The Flaws of Leaning In

Basing her commentary on science, Alkon wrote that the concept is flawed. Reading through the entire article and you ought to as well here, this statement jumped at me as it has been and is my experience:

…There’s an ‘inherent conflict in unrelated females’ relations with one another’…. They very much want one another’s support-as coalition partners and for help with childcare-but ‘they must invest first and foremost in their families. ….How this plays out among women leads to some “‘confusing’ (and often ugly) relationships, with women as covert competitors, using tools including gossip and social exclusion to push down other women, especially any who dare to stand out.
The concept is not without merits, please understand that, the challenge is in the implementation. What I find lacking in many woman-to-woman relationships, particularly in the workplace are two things:
  1. Circular Vision as discussed by Glen Llopis in Forbes Magazine summing up the “6 Essential Skills All Employee Needs…” Read it here.
  2. Creating A New Way Of Leadership as discussed by Elena Aguilar in “3 Steps For Developing Girls Leadership,” that you can read here.
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Another Model For Women Leadership

What excites me about both of the above approaches is that they embrace our full humanity, our intrinsic nature and how we present in the world. Every woman experiences life differently although we share many similarities in our suffering and challenges. If each of us can appreciate that the woman in the office next to us is doing as best she can, “lean in” to support her when and however we can, while living out our own challenges and learning and modelling in such a way as to pull her forward – we might come up with another model for today’s and tomorrow’s women leaders. Some companies have already made great strides in this area by using software to put in place workplace diversity programs to mentor underrepresented employees.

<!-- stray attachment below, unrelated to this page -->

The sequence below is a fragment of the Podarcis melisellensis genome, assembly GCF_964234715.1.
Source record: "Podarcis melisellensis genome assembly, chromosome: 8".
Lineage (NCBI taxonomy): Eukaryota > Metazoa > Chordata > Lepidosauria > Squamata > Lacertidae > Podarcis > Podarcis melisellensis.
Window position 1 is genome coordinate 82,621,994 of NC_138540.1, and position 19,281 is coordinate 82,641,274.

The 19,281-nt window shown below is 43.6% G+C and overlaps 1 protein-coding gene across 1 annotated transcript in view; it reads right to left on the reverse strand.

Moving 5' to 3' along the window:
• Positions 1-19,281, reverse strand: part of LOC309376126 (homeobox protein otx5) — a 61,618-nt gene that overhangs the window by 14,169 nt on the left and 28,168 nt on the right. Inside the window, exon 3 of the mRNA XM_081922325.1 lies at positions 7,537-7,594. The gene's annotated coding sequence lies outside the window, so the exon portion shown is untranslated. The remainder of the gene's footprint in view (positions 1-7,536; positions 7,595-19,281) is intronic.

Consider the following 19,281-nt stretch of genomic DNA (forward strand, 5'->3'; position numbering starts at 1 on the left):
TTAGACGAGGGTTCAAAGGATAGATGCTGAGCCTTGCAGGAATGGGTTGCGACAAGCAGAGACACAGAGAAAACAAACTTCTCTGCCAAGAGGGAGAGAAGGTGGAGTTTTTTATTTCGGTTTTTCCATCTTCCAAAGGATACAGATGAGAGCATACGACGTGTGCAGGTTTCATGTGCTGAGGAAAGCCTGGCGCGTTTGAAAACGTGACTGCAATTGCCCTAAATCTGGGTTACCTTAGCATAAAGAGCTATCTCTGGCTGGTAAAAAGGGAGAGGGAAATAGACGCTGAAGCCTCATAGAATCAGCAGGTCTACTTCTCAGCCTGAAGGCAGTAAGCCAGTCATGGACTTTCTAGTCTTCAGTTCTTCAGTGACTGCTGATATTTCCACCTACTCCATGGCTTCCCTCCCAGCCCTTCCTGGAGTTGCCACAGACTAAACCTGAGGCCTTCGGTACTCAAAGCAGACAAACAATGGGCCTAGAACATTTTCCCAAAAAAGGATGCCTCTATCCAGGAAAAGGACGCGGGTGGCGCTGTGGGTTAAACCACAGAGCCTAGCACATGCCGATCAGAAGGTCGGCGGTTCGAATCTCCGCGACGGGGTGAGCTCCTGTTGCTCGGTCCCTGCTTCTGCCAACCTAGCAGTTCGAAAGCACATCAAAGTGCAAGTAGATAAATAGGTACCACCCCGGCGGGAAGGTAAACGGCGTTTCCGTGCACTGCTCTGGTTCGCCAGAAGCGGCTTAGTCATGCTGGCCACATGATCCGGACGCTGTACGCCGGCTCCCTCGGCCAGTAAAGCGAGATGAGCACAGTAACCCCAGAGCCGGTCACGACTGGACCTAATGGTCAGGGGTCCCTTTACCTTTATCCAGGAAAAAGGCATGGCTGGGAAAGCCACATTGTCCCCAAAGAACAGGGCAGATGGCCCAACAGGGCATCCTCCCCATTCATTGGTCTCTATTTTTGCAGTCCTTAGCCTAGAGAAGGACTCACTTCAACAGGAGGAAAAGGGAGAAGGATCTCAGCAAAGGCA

Aguilar sums it up best:

Leadership is not about the role you’re in — it’s about the stance you take and the way you feel and the actions you take in any number of moments. It’s not only about being able to speak to thousands and lead them somewhere. In fact, leadership may be about the opposite, about guiding others to find their own paths, discover their own power, and speak their own truths.

How are you living out your truth in the workplace and with other women? Share your comments below as well as Subscribe to receive an update when Clara’s and other Contributors post their thoughts.

Do have a great rest of the morning and catch you later!




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31 thoughts on “Women And Leadership: Lean In Or Living Out?

  1. […] We Do Next?” I asked her to do this piece. Since Baby Justin’s passing, Clara has leaned-in many times, relying on what she calls Source to help her fill her emptiness. It has as she so […]

  2. My teen wants to be a lawyer and change the world. I can not wait to see her succeed. I love to see her make big plans about her future.

    1. Ms Claudette

      Good for her! Please keep the world posted or I guess we will see her pics all over the news when she wins some big cases πŸ™‚ Namaste

  3. I love this! How inspiring!

    1. Ms Claudette

      Thank you very, very much πŸ™‚

  4. Having a female road model is so important… little girls need someone strong to look up to! Each gal who grows up to be a successful women is one step closer to equality!

    1. Ms Claudette

      You are so right Betsy!

  5. eliz frank

    I enjoyed reading this post as it spoke to my beliefs about the need for women to mentor girls and each other. Each of us has a spark of leadership inside and it needs to be nurtured and encouraged. Some can run off and lean in on their own, while others need a supportive shoulder to lean on. Blessings and more power to you and your daughter. πŸ™‚

    1. Ms Claudette